The Altec 803 low frequency driver has an impedance of 16 Ohms, the cone resonance is 25 Hz, the Alnico V magnet flux density is 12,000 Gauss, the frame (basket) is structurally-reinforced cast aluminum, the cone is molded fiber, the cone suspension is a high-compliance cloth surround with mechanical resistance, the voice coil is edge-wound copper ribbon, the diameter is 15 1/8 inches (7″ deep), and the weight is 17.5 pounds.
Up top are Altec 804A 16-Ohm compression drivers mated to Altec 511-B horns.
The Altec 804A and Altec 802D compression drivers are essentially the same design, and are shown together in Altec literature.
The Altec 804A / 802D both use large diameter (1.75″) aluminum ribbon edge-wound voice coils coupled to a large (2.25″) aluminum diaphragm having tangential compliance. Both have a mechanical phasing plug with two exponential acoustic slots, which provides the proper phase relationship from sound emanating from the center & outer edges of the diaphragm and voice coil assembly, to give maximum high-frequency reproduction and a smooth overall response.
Like the 803B low frequency drivers, both the Altec 804A / 802D are rated for 30W. The Altec 804A / 802D frequency response is 500Hz to 22,000Hz, voice coil diameter is 1.75″, impedance is 16 Ohms, and diameter is 4.5″.
The primary difference is their magnets, as the 802D uses a 1.2 lbs., 15,250 Gauss magnet, and the 804A uses a 13 oz. 13,000 Gauss magnet, which reflects their intended use as compression drivers for sound reinforcement in large spaces with high ambient noise levels (802D), or smaller spaces, like home listening rooms or smaller recording studios with moderate ambient noise levels (804A).
The Altec 804A compression driver is optimized for loudspeakers, “… located in non-reverberant space having moderate ambient noise levels, the Altec 804A driver proves a perfect match (Such conditions would be analogous to the average listening room or smaller broadcast and recording studio)”, and pressure sensitivity is rated at 109.5dB at 1W and 124.2dB at 30W.
The Altec 511B sectoral horn is intended to be crossed over at 500Hz.
Full back view of the drivers and sectoral 511B horn.
Here’s the N-500-D crossover network …
As I mentioned earlier, Leopold Stokowski was a member of the Audio Engineering Society, collaborated with Altec, and played music from recording sessions back over Altec Lansing Voice Of The Theatre loudspeakers, driven by low powered vacuum tube amplifiers.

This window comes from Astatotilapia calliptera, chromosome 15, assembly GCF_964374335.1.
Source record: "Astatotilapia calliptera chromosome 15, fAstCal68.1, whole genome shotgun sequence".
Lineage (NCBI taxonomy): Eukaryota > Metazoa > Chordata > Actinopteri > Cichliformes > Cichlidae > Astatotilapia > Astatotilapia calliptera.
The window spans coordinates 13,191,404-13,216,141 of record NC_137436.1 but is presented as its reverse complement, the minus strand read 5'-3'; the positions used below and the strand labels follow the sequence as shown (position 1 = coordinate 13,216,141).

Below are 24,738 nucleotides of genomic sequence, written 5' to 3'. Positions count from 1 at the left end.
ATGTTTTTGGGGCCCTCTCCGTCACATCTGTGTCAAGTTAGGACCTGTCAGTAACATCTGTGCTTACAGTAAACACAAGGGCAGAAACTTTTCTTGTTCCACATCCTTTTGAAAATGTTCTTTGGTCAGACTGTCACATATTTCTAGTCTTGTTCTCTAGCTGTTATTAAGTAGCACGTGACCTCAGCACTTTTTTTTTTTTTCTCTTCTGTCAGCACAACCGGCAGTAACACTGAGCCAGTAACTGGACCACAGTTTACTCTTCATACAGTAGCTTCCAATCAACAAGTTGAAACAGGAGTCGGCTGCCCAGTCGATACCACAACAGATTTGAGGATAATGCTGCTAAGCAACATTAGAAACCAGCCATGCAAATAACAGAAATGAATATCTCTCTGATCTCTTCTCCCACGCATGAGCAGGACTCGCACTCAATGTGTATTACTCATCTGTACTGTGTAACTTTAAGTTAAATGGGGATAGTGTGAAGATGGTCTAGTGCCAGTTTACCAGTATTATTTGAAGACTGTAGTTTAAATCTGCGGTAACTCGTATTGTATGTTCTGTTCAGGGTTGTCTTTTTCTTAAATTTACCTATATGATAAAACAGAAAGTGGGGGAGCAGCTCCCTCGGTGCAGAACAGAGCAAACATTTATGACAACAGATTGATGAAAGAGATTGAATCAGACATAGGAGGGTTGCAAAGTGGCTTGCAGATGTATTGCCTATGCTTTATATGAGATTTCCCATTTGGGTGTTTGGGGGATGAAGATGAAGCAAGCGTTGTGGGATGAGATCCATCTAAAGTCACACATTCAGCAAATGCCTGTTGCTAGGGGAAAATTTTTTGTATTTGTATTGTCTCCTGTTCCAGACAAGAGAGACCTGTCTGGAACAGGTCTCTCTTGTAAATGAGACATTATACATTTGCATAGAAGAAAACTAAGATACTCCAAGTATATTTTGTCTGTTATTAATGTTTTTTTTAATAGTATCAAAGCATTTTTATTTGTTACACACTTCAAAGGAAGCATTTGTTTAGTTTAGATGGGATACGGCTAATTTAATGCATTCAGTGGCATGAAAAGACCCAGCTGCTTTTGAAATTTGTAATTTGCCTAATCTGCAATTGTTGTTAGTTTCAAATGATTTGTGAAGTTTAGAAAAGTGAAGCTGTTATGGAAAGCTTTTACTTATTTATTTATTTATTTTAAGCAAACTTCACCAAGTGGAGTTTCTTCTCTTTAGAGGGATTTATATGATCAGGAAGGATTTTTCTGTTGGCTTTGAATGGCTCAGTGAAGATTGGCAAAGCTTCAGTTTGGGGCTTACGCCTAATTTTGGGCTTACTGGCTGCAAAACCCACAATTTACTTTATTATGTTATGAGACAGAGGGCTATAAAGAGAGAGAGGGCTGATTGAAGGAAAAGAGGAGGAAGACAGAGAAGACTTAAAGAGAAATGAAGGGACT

Presumably, the audio engineers at Altec optimized the component choices & cabinet construction for this custom pair of Altec A7 loudspeakers to best match Leopold Stokowski’s New York Fifth Avenue apartment’s acoustic needs (below), and his personal playback tastes.
I’ll leave the N-500-D crossovers in place but disconnected, to preserve the historical configuration of the loudspeakers, and the Altec N-500-D crossovers will replaced with the Duelund Coherent Audio tinned-copper crossovers that are the subject of this project – exciting stuff!
The Duelund crossovers will be based on the Hiraga 16 Ohm crossover design (above) and will consist of the following parts, and of course Duelund DCA tinned-copper wiring:
C1: 2 x 18uF
C2: 2 x 10uF
C3: 2 x 0.82uF
R2: 2 x 140 Ohm 10W
R3: 2 x 24 Ohm 50W
R4: 2 x 100 Ohm 10W
R5: 2 x 10 Ohm 20W
L1: 2 x 6.6mH
L2: 2 x 6.6mH
L3: 2 x 6.6mH
We’ll use an L-pad on the HF output to help dial in the balance between the low and high frequency drivers.
Time for a story.
Pete Riggle had stopped by for some audio fun & games right after I got the Stokowski A7’s and listened to them with the SPEC M3 amplifier streaming jazz from Jazz24 in Seattle.
Pete liked what he heard so much from my A7’s he went home and bought a pair of Altec A7’s of his own, and has been having a ball experimenting with them, and they sound really, really, good in Pete’s Garden of Earthly Delights listening room (above).
In fact, Pete’s superb results with his A7’s are what inspired me to do the crossover project for my Stokowski Altec A7’s.
The Altec A7’s are capable of an incredibly high-level of performance if you take time to get them dialed in right with some good crossovers.
In the spirit of the Duelund-WRSE Project, Frederik and I are embarking on the exciting Duelund-Stokowski Altec A7 Project!
Frederik said he would be starting on building up the tinned-copper components for this project in the next couple of weeks, which I’m really excited about.
I would like to thank Frederik Carøe for his support of the Duelund-Stokowski Altec A7 Project, as I quite literally couldn’t do it without him. A huge thank you, Frederik!
Well, 2018 is entering in like a lion, roaring with excitement, and kicking off the new year (and my retirement!) with the Duelund-Stokowski Altec A7 Project is a dream come true!
Stay tuned, I’ll be reporting every step of the way about this exciting project, and as always, thanks for stopping by, and may the tone be with you!